Featured Stories

Other Pamplin Media Group sites

Nothing succeeds like failure

Two Views • Politicians seem giddy about subsidized, unsustainable programs
by: JONATHAN HOUSE, Ted Snider of EcoTech LLC, one of the contractors for Clean Energy Works, blows insulation into the attic of a customer’s home.

The Tribune's coverage of Portland's Clean Energy Works showed that the program was flawed in many respects (Long on promise, shy on results, Oct. 14). Costs were higher than projected, and savings to homeowners were often nonexistent.

Yet midway through the first year, before any evaluation of the so-called 'pilot project' had even been completed, the federal government awarded a $20 million grant to take the program statewide. This is how most pork-barrel projects work: Vast sums of public money are spent with no regard for results.

The first problem with Clean Energy Works was that it was unnecessary. Homeowners already have access to bank loans for weatherization projects, as long as those projects will pay for themselves in a reasonable period of time. All Clean Energy Works did was divert tax money to less-worthy projects that probably would not have qualified for such loans. But if the payback is too low for market-rate financing, why are taxpayers being forced to subsidize home loans?

Second, the Portland City Council decided to impose numerous wage premiums on the work force, immediately dooming any chance of cost control. The council established a list of 16 approved contractors, and homeowners were not allowed to shop around for competitive bids. This created a contractor's cartel, to the detriment of homeowners.

The council also mandated that all employees of contractors get paid at least 180 percent of the local 'prevailing' wage, which by itself is well above the market rate. The city then required contractors to engage 'historically disadvantaged workers' to accomplish at least 30 percent of all trade work and strive to provide employment to 'formerly incarcerated individuals.'

These restrictions made program implementation very expensive, but it didn't matter because the subsequent $20 million federal grant was not tied to results. It was purely a political decision.

This is the rule rather than the exception with government programs, as seen by these examples.

Portland's green power promise: In 2001 the City Council adopted a goal of procuring 100 percent of municipal electricity from 'green' sources by 2010. Despite considerable effort and expense, the city is only up to 9 percent.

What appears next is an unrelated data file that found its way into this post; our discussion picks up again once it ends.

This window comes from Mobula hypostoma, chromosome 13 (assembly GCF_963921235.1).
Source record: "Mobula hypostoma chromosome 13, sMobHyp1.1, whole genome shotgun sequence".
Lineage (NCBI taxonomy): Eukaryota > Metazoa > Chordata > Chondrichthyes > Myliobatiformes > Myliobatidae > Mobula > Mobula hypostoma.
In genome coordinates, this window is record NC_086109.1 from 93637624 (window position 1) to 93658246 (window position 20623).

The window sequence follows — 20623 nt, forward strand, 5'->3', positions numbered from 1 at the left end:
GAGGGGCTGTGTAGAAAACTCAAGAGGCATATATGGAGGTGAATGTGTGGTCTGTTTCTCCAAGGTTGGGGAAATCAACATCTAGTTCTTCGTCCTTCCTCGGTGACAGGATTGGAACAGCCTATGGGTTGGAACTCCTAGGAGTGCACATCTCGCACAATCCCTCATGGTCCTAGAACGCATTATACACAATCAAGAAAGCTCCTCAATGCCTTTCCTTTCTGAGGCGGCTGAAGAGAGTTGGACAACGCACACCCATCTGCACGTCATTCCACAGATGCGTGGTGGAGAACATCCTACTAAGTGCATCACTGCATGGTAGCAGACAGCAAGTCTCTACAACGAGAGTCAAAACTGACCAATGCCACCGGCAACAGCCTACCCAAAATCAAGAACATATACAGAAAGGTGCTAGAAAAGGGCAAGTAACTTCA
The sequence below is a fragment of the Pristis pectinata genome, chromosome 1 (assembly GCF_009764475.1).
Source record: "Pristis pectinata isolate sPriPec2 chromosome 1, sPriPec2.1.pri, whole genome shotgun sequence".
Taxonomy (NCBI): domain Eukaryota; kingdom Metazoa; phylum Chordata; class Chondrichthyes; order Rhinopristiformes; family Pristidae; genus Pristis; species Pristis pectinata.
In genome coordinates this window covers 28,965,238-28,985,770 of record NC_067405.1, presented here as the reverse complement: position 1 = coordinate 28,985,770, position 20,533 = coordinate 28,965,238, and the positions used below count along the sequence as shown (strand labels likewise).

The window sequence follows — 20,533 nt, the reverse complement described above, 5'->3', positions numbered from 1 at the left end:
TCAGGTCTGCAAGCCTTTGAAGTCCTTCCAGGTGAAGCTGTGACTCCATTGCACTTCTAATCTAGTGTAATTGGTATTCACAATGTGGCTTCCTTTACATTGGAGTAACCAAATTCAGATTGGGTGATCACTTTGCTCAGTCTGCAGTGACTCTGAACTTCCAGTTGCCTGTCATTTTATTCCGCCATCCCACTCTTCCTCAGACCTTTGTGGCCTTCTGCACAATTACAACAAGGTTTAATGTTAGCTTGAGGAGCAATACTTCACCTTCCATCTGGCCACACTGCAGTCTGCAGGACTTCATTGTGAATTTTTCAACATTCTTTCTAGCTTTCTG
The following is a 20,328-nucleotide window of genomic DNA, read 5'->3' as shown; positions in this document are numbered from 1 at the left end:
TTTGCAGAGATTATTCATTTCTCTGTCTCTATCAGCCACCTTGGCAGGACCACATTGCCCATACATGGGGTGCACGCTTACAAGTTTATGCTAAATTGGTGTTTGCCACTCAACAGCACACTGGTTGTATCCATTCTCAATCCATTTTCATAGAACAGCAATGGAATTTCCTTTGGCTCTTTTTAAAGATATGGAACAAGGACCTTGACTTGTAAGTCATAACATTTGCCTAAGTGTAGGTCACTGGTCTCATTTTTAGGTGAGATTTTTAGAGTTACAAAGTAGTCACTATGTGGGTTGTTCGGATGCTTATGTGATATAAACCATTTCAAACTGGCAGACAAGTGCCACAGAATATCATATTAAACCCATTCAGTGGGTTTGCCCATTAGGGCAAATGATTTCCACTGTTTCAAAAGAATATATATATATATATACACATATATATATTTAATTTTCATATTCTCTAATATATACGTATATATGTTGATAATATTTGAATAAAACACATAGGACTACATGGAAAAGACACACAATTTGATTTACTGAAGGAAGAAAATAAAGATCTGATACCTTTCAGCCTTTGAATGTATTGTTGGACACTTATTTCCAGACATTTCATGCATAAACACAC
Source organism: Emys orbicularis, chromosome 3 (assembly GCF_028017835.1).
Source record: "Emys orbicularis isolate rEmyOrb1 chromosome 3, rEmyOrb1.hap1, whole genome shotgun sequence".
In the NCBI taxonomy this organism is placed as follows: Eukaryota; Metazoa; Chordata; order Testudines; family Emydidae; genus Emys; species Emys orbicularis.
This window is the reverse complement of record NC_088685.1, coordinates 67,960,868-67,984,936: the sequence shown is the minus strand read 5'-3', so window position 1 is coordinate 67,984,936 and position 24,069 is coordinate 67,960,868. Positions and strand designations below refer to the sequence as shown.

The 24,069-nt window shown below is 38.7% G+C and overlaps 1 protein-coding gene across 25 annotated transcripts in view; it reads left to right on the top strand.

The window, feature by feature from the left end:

The state Legislature, inspired by this failure, mandated in 2007 that private utilities obtain 25 percent of their power from 'green sources' by 2025. That goal is probably unattainable, yet PGE alone has already wasted more than a billion dollars complying, with no benefits to ratepayers.

Net-Zero Green Building: In 2005, the 'Green Investment Fund' was established by the Portland City Council, awarding money for five years to supposedly spur green building, especially those seeking to become 'net zero' on energy consumption. DaVinci Arts Middle School, the only project actually to achieve the goal, needed $500,000 in community-donated services.

Other subsidized projects failed miserably. Construction never began on the million-dollar Shizen condominiums or the Kenton Living Building, both net-zero energy contenders.

Nonetheless, local green building advocates are giddy about plans for the $90 million, net-zero 'Oregon Sustainability Center,' which will be heavily subsidized by taxpayers.

Westside Express Service commuter rail: TriMet's Wilsonville-to-Beaverton commuter train was originally projected to cost $65 million and open in 2000. It actually cost $161.2 million and opened in 2009. TriMet projected an average daily ridership of 2,400 weekday boardings in the first year; actual ridership was 1,150. The average subsidy per rider has been $792 per month.

Instead of demanding an explanation for this fiasco, the state Legislature in 2009 mandated a study of expanding WES to Salem.

For politicians, nothing succeeds like failure - as long as taxpayers foot the bill.

John A. Charles Jr. is president and chief executive officer of Cascade Policy Institute, a Portland policy research center.